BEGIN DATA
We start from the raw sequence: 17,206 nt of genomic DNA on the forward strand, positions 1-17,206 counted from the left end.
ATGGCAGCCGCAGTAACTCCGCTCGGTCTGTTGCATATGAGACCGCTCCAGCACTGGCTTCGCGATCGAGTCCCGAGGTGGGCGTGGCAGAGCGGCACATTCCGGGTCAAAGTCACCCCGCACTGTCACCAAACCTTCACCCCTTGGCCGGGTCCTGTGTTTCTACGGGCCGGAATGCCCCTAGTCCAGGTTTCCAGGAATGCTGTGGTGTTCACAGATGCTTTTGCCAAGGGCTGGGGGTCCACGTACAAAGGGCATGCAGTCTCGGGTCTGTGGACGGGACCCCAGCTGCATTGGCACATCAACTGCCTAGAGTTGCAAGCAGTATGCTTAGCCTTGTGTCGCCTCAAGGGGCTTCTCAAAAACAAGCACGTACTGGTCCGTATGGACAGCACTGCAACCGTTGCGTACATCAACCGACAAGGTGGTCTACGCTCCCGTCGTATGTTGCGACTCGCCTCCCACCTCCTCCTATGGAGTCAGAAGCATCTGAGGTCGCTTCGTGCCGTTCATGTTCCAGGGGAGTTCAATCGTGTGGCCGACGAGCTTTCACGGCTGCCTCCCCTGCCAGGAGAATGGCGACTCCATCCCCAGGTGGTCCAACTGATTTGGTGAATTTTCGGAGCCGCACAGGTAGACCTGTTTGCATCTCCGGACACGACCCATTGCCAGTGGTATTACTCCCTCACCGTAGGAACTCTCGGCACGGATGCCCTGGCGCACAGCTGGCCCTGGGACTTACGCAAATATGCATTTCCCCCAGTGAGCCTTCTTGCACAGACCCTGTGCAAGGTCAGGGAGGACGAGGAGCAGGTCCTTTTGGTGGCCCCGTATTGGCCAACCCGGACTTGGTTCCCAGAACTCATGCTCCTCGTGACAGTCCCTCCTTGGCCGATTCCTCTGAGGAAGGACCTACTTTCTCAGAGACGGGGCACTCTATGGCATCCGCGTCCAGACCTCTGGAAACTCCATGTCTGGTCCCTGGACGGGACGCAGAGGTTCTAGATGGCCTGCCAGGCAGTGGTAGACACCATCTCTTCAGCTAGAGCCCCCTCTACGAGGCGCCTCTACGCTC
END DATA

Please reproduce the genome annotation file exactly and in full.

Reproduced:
We start from the raw sequence: 17,206 nt of genomic DNA on the forward strand, positions 1-17,206 counted from the left end.
ATGGCAGCCGCAGTAACTCCGCTCGGTCTGTTGCATATGAGACCGCTCCAGCACTGGCTTCGCGATCGAGTCCCGAGGTGGGCGTGGCAGAGCGGCACATTCCGGGTCAAAGTCACCCCGCACTGTCACCAAACCTTCACCCCTTGGCCGGGTCCTGTGTTTCTACGGGCCGGAATGCCCCTAGTCCAGGTTTCCAGGAATGCTGTGGTGTTCACAGATGCTTTTGCCAAGGGCTGGGGGTCCACGTACAAAGGGCATGCAGTCTCGGGTCTGTGGACGGGACCCCAGCTGCATTGGCACATCAACTGCCTAGAGTTGCAAGCAGTATGCTTAGCCTTGTGTCGCCTCAAGGGGCTTCTCAAAAACAAGCACGTACTGGTCCGTATGGACAGCACTGCAACCGTTGCGTACATCAACCGACAAGGTGGTCTACGCTCCCGTCGTATGTTGCGACTCGCCTCCCACCTCCTCCTATGGAGTCAGAAGCATCTGAGGTCGCTTCGTGCCGTTCATGTTCCAGGGGAGTTCAATCGTGTGGCCGACGAGCTTTCACGGCTGCCTCCCCTGCCAGGAGAATGGCGACTCCATCCCCAGGTGGTCCAACTGATTTGGTGAATTTTCGGAGCCGCACAGGTAGACCTGTTTGCATCTCCGGACACGACCCATTGCCAGTGGTATTACTCCCTCACCGTAGGAACTCTCGGCACGGATGCCCTGGCGCACAGCTGGCCCTGGGACTTACGCAAATATGCATTTCCCCCAGTGAGCCTTCTTGCACAGACCCTGTGCAAGGTCAGGGAGGACGAGGAGCAGGTCCTTTTGGTGGCCCCGTATTGGCCAACCCGGACTTGGTTCCCAGAACTCATGCTCCTCGTGACAGTCCCTCCTTGGCCGATTCCTCTGAGGAAGGACCTACTTTCTCAGAGACGGGGCACTCTATGGCATCCGCGTCCAGACCTCTGGAAACTCCATGTCTGGTCCCTGGACGGGACGCAGAGGTTCTAGATGGCCTGCCAGGCAGTGGTAGACACCATCTCTTCAGCTAGAGCCCCCTCTACGAGGCGCCTCTACGCTC